Kiwis finally break MacRobertson Shield drought
There was plenty of emotion among the New Zealand croquet team as they celebrated a first MacRobertson Shield win in 28 years, but Toby Garrison had reason to shed an extra tear or two.
In what could potentially be his final fling in the world's premier croquet teams' event due to family commitments - the 36-year-old and his wife Karen have two children under 3 - Garrison gained some personal redemption on a red-letter day for his team as they broke the drought with a memorable victory on home soil.
It was Garrison who clinched the 11th and winning point against England at Mt Maunganui yesterday, 14 years after he lost the title-deciding match in an 11-10 defeat to Great Britain in 2000.
"That was an emotional moment in 2000 and this was equally as emotional, it was huge for everyone in the team," an almost speechless Garrison said yesterday.
"No-one has won this other than Great Britain since 1986, so this win is about a lot of things for us. It's a big moment in New Zealand croquet."
The Kiwis led 9-6 going into the final six singles matches yesterday and wrapped up the test by winning the first two games of the day, taking an unassailable 11-6 lead.
Following comprehensive wins against the United States in Christchurch and Australia in Hawke's Bay, the hosts were crowned champions for the first time since 1986 and for just the fourth time since 1925.
Great Britain had a stranglehold on the "MacRob" since New Zealand's last triumph but, playing under the England banner for the first time since then, they were outgunned by the Kiwis, who had to be mentally and physically strong during the series of three five-day tests, with only one rest day in between tests.
Skipper Aaron Westerby beat Stephen Mulliner 26-9 26-1 then veteran Garrison beat England captain Samir Patel 26-12 26-15 to wrap up the tie yesterday.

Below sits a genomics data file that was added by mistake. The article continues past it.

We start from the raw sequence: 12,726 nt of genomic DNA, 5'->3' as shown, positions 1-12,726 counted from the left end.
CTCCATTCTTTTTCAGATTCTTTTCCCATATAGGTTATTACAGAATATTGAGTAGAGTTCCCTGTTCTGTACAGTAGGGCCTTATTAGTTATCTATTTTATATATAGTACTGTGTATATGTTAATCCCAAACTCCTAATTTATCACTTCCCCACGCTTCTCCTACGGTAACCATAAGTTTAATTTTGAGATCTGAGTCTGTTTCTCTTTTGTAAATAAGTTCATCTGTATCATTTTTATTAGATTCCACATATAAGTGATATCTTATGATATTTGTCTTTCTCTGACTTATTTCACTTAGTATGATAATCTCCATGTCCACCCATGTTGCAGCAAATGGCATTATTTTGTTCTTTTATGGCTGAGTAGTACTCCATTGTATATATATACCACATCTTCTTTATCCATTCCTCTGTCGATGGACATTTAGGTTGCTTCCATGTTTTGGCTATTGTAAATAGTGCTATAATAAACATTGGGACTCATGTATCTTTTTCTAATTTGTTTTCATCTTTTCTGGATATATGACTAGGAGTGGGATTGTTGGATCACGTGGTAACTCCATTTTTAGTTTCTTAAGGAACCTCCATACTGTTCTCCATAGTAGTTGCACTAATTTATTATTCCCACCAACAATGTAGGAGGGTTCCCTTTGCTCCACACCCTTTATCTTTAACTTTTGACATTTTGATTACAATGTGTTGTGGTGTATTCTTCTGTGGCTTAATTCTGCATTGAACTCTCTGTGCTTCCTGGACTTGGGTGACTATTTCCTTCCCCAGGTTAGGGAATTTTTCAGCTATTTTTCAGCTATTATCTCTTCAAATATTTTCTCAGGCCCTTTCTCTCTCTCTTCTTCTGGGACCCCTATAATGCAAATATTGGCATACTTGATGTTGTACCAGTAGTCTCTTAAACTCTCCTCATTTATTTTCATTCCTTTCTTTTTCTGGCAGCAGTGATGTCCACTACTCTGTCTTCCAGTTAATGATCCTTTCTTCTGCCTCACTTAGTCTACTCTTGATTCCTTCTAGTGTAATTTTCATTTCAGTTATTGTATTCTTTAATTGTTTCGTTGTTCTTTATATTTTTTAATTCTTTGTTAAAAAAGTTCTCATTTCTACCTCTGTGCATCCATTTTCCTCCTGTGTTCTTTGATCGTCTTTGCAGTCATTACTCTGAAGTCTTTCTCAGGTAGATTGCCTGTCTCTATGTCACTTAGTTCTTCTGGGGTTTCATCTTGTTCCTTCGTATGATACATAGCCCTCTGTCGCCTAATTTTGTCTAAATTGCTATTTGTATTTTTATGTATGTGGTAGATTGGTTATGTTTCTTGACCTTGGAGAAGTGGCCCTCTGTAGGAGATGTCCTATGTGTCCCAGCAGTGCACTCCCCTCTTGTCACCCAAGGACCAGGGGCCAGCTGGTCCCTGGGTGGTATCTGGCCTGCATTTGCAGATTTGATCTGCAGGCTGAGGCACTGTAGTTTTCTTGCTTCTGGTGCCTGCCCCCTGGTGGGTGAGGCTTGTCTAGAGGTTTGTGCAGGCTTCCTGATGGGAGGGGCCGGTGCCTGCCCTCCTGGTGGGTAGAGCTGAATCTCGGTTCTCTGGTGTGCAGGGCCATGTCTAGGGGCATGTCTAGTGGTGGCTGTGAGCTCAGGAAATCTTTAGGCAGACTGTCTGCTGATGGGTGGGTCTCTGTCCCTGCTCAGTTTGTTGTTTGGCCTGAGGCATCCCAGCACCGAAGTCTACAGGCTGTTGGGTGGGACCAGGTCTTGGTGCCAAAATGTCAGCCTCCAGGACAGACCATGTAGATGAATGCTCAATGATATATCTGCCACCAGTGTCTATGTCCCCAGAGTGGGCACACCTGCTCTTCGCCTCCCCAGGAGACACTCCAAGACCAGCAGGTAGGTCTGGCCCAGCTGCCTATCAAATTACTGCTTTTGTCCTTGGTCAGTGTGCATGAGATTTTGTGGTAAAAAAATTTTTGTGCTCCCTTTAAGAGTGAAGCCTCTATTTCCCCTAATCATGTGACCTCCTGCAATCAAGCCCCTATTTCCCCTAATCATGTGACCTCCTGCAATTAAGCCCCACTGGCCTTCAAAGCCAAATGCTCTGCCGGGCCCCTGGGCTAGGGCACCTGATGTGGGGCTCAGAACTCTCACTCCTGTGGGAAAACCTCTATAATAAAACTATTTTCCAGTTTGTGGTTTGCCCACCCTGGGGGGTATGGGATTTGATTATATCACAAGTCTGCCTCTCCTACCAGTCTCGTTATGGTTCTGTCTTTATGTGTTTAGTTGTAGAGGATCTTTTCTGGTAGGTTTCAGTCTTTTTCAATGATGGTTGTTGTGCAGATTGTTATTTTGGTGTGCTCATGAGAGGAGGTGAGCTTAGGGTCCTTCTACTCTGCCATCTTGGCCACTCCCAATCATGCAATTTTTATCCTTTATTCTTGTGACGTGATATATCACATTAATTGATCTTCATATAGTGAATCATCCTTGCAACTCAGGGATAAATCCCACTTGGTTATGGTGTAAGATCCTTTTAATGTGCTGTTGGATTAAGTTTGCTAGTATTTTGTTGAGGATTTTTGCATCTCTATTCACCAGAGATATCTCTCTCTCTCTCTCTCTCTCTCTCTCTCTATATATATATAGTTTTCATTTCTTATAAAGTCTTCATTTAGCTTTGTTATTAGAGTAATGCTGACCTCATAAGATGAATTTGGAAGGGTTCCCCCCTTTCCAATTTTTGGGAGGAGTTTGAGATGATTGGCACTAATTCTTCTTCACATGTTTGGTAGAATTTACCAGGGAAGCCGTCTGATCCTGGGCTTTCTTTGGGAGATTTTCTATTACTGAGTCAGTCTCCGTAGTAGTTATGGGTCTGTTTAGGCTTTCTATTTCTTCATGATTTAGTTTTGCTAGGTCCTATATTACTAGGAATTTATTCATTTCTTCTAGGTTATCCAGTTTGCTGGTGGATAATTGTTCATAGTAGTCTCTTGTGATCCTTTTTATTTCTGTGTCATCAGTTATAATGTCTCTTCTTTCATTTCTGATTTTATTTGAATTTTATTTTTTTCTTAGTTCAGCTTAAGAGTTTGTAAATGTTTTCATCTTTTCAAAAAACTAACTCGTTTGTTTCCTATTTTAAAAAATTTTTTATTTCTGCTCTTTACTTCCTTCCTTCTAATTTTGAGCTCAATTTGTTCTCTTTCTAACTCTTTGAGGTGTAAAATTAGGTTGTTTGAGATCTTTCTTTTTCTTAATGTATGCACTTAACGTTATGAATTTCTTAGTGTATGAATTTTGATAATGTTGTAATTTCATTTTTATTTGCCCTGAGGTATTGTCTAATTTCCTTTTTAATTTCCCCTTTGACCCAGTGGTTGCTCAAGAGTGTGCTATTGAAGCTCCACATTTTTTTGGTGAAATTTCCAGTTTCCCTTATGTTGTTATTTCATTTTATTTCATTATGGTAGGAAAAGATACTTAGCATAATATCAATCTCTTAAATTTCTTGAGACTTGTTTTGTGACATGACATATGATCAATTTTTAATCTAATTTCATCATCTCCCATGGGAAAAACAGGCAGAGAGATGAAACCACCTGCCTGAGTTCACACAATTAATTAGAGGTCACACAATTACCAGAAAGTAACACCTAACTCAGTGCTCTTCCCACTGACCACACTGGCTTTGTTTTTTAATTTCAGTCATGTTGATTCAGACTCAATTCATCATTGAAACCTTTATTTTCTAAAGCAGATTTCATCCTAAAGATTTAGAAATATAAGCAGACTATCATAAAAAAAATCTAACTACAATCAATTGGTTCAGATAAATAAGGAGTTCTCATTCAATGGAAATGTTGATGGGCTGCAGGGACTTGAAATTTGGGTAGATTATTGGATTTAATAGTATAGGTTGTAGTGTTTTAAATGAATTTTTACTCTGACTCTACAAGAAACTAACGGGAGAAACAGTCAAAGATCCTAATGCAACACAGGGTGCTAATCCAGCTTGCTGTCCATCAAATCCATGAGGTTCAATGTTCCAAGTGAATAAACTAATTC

"We're on cloud nine at the moment," Garrison said. "It's been such a long time between drinks."
Garrison predicted a huge night of celebration and he hoped some of the players who last won the MacRob for New Zealand, in 1986, would join them.
"What's also been great is that a lot of the 1986 team members like John Prince, Roger Murfitt and Joe Hogan have been supporting us during the last three weeks; they've treated it as their summer holiday and followed us around the country.
"It's pretty special for us and pretty special for them."
The only member of the Kiwi team who had previously won a MacRobertson Shield was No 1 Chris Clarke, who was a regular winner with Great Britain but played for New Zealand for the first time this year. He lives in Christchurch with his Kiwi-born wife Jenny, who is also in the New Zealand team.
"Chris has won it numerous times but no other current playing New Zealander has ever won the shield so it's huge," Garrison said, praising the contribution of Chris Clarke during the past three weeks.
"Technically Chris is one of, if not the best in the world, he's been there and done it so he's been able to pass on his own experience and thoughts, and obviously he's a brilliant player, too."